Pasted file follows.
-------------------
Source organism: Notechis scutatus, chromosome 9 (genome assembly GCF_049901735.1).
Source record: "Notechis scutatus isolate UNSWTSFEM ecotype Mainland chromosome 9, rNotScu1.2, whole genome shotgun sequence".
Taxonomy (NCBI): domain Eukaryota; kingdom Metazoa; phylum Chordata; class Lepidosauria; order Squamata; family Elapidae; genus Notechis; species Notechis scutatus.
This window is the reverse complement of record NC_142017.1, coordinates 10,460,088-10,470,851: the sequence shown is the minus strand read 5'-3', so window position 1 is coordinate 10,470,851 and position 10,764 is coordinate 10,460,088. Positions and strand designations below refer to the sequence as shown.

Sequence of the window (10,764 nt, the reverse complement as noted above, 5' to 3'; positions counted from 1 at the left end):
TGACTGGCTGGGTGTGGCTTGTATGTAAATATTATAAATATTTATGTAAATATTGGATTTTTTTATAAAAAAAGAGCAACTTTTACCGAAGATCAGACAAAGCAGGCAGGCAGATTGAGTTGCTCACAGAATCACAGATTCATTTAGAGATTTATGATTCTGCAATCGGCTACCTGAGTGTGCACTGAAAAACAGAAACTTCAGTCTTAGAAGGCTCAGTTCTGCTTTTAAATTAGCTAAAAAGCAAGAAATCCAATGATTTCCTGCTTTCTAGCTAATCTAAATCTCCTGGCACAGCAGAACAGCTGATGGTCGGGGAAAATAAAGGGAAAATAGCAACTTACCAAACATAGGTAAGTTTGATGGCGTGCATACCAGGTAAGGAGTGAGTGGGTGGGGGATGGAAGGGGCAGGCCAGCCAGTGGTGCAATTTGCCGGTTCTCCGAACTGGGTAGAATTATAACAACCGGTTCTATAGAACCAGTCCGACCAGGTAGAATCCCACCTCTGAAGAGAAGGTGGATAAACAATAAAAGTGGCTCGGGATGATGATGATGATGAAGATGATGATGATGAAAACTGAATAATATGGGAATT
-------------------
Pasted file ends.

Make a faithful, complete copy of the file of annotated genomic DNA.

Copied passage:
Source organism: Notechis scutatus, chromosome 9 (genome assembly GCF_049901735.1).
Source record: "Notechis scutatus isolate UNSWTSFEM ecotype Mainland chromosome 9, rNotScu1.2, whole genome shotgun sequence".
Taxonomy (NCBI): domain Eukaryota; kingdom Metazoa; phylum Chordata; class Lepidosauria; order Squamata; family Elapidae; genus Notechis; species Notechis scutatus.
This window is the reverse complement of record NC_142017.1, coordinates 10,460,088-10,470,851: the sequence shown is the minus strand read 5'-3', so window position 1 is coordinate 10,470,851 and position 10,764 is coordinate 10,460,088. Positions and strand designations below refer to the sequence as shown.

Sequence of the window (10,764 nt, the reverse complement as noted above, 5' to 3'; positions counted from 1 at the left end):
TGACTGGCTGGGTGTGGCTTGTATGTAAATATTATAAATATTTATGTAAATATTGGATTTTTTTATAAAAAAAGAGCAACTTTTACCGAAGATCAGACAAAGCAGGCAGGCAGATTGAGTTGCTCACAGAATCACAGATTCATTTAGAGATTTATGATTCTGCAATCGGCTACCTGAGTGTGCACTGAAAAACAGAAACTTCAGTCTTAGAAGGCTCAGTTCTGCTTTTAAATTAGCTAAAAAGCAAGAAATCCAATGATTTCCTGCTTTCTAGCTAATCTAAATCTCCTGGCACAGCAGAACAGCTGATGGTCGGGGAAAATAAAGGGAAAATAGCAACTTACCAAACATAGGTAAGTTTGATGGCGTGCATACCAGGTAAGGAGTGAGTGGGTGGGGGATGGAAGGGGCAGGCCAGCCAGTGGTGCAATTTGCCGGTTCTCCGAACTGGGTAGAATTATAACAACCGGTTCTATAGAACCAGTCCGACCAGGTAGAATCCCACCTCTGAAGAGAAGGTGGATAAACAATAAAAGTGGCTCGGGATGATGATGATGATGAAGATGATGATGATGAAAACTGAATAATATGGGAATT